In fact the SR-71 can't fly at mach 3.5 at sea level even on full power... it would fly at perhaps 1,500km per hour or mach 1.2 assuming it isn't damaged. This alone means that at full throttle an SR-71 can fly at mach 1.2 at low level or mach 3.5 at the same throttle setting at high altitude over a period of an hour that means more than twice the distance travelled, but it is actually more than that because the lower drag means it could probably fly at mach 2.8-3.0 at a much lower power setting using much less fuel.

    Lower drag is a plus but lower lift is a negative so is a net result here.

    Lift is generated by the wings aerofoil section as it moves forward through the air.

    You can have thick subsonic wings that generate a lot of lift but would create too much drag at any altitude to fly supersonically. A Mig-31 has a thin high speed wing profile designed to generate lift efficiently at high speed. That means it needs a long runway to take off and land from, but it also means it can fly efficiently at very high speed for very long periods... like the Mig-25 and the SR-71.

    The F-15 is a fighter with a huge wing area and lots of lift. It can fly fast but requires a lot of energy to fly fast.

    eg In maximum ceiling by definition you have maximum consumption... you spend all your engines power to create the maximum possible speed just to create enough lift....

    Engine speed determines horizontal speed and is opposed by drag. going higher means more speed and less drag. Lift is determined by the air density and the shape of the aircraft... a brick has poor lift characteristics... in a very high drag environment like underwater wings are high drag items that reduce performance... subs use fins and internal ballast for control rather than wings and tails because the high density means very high drag.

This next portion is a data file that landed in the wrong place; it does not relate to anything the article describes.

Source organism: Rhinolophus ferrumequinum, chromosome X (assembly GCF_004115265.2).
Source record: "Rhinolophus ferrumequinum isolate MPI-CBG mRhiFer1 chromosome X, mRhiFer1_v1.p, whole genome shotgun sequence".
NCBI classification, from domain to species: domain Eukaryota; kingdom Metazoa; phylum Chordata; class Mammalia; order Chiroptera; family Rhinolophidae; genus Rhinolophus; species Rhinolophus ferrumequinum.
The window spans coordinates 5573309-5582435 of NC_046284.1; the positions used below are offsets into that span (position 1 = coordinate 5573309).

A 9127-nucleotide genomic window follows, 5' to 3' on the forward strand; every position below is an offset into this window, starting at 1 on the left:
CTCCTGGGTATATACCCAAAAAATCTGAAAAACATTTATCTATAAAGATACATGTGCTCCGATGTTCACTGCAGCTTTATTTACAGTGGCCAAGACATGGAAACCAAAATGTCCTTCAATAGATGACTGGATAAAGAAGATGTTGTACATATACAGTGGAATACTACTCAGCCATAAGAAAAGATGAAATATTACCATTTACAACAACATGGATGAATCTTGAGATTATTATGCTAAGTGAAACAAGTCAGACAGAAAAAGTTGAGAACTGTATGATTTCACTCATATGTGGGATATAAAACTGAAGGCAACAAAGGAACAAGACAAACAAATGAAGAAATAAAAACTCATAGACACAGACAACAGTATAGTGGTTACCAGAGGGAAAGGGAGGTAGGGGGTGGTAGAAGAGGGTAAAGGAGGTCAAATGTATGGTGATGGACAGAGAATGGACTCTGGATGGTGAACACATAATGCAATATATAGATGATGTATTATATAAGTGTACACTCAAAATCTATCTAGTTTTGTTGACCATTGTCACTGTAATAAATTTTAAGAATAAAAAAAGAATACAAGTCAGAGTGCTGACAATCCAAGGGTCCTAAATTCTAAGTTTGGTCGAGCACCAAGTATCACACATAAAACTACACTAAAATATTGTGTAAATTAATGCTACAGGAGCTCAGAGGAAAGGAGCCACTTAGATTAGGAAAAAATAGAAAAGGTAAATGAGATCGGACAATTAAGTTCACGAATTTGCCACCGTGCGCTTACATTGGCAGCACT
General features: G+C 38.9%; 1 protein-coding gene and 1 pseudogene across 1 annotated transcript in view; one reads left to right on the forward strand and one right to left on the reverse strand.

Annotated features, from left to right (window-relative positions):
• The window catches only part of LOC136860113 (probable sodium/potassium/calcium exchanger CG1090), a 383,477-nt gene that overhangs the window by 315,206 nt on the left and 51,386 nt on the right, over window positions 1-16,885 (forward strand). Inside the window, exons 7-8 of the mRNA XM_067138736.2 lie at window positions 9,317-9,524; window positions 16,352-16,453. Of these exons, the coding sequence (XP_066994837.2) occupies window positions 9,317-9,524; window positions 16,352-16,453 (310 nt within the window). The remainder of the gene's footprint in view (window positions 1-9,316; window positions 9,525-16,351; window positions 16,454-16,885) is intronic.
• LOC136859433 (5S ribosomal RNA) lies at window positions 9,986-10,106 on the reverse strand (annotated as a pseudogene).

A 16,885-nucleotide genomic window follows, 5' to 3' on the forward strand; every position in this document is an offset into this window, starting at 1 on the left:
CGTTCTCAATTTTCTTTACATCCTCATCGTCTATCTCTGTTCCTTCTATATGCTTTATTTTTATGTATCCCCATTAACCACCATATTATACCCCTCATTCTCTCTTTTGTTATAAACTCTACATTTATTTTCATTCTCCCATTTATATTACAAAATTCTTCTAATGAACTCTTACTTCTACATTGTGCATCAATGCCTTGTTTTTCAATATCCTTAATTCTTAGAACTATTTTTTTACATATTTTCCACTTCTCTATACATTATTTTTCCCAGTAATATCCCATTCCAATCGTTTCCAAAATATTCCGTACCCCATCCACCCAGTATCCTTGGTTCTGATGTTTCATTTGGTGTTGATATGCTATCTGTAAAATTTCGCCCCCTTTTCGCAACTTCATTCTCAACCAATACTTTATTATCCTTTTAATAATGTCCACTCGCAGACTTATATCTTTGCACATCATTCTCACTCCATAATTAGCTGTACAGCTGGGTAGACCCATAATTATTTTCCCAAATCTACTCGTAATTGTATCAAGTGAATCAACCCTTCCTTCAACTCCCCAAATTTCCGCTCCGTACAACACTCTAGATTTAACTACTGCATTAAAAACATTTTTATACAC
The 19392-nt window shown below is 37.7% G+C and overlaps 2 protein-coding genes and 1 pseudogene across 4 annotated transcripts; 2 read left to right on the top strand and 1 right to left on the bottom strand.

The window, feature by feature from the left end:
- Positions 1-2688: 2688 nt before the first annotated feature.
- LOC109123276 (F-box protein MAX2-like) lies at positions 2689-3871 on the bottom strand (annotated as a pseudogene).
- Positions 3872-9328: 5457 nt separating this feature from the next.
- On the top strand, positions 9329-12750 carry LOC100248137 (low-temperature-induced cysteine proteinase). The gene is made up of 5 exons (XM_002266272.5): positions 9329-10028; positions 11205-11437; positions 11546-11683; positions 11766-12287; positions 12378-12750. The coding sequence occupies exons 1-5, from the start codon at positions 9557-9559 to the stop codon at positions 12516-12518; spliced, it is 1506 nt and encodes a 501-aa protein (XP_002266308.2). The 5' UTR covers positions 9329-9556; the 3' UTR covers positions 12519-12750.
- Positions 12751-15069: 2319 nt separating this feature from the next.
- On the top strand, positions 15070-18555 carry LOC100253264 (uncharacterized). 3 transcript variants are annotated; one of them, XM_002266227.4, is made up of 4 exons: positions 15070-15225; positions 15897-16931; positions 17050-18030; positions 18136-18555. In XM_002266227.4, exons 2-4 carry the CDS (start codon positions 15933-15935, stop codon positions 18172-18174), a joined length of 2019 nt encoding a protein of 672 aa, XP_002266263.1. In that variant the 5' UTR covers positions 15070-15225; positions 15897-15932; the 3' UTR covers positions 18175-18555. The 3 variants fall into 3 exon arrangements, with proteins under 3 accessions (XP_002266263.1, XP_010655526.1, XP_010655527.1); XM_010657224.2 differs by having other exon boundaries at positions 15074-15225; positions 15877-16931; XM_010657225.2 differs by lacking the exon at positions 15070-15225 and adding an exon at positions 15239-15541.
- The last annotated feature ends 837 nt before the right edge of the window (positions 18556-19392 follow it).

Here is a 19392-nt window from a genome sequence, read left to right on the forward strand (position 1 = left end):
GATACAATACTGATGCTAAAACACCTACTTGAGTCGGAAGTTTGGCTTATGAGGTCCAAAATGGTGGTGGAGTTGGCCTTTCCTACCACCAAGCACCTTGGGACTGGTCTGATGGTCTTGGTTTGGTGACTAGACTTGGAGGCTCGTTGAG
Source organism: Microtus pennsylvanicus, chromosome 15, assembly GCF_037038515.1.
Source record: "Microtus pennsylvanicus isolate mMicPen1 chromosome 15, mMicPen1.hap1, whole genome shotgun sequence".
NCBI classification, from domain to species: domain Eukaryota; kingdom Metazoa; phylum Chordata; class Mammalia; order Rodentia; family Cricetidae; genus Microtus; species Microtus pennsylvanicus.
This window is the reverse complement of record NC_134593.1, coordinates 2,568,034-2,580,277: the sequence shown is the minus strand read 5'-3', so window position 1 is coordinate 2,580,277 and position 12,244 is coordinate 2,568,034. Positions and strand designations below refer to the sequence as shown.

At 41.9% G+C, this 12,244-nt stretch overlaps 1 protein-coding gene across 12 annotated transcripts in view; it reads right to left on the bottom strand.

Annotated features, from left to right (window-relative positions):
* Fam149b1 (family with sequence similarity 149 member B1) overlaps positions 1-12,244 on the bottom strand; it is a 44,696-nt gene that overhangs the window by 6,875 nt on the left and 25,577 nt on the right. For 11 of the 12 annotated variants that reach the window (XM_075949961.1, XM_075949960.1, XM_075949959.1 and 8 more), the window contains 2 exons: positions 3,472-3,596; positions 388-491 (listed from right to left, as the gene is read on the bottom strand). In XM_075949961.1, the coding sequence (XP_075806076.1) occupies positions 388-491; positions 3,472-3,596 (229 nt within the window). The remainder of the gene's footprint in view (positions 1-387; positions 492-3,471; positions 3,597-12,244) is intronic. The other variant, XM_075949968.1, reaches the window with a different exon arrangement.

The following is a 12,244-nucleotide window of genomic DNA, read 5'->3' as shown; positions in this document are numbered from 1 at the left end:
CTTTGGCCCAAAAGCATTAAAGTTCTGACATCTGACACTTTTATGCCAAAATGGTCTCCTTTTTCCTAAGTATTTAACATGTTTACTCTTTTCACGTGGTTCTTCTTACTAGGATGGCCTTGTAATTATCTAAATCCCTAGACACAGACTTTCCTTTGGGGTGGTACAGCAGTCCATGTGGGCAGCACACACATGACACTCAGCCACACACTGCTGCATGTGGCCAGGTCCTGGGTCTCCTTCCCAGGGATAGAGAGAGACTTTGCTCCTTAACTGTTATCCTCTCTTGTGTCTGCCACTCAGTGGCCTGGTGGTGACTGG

A submarine also shows drag is not related to mass... in fact an inflated balloon is so light that you can't throw it any where near as far as say a golf ball because of its low density which makes it inefficient to move through the air.

    We discuss whether a certain missile eg R-33 can be said that it has a different range when launched from a mig29 compare to a mig31 and the answer is not!!

    Ignoring the fact that Mig-29s don't carry R-33s, if both Migs were carrying the same R-33 type missile and launched them at the same speed and the same altitude they would have the same kinematic range. Obviously only the one fired from the Mig-31 would have a chance of a kill as its radar can guide the missile to the target to 120km - 150km depending on the model R-33.

    I am not suggesting the platform that launches the missile can bestow extra range by magic.

    No, but I believe it can still technically cross Mach 2 with four AIM-120s carried on the intake corners.

    Technically it probably could, but would it? It would take a while at full AB thrust... we are talking about 5-10 minutes to accelerate towards the target... getting closer and closer to the target all the time just to give your missiles extra reach.

    I would suggest it would be more likely that it might accelerate to mach 1.4 or 1.5 and 12,000m or so and launch and then turn and reduce speed to stop closing on the target.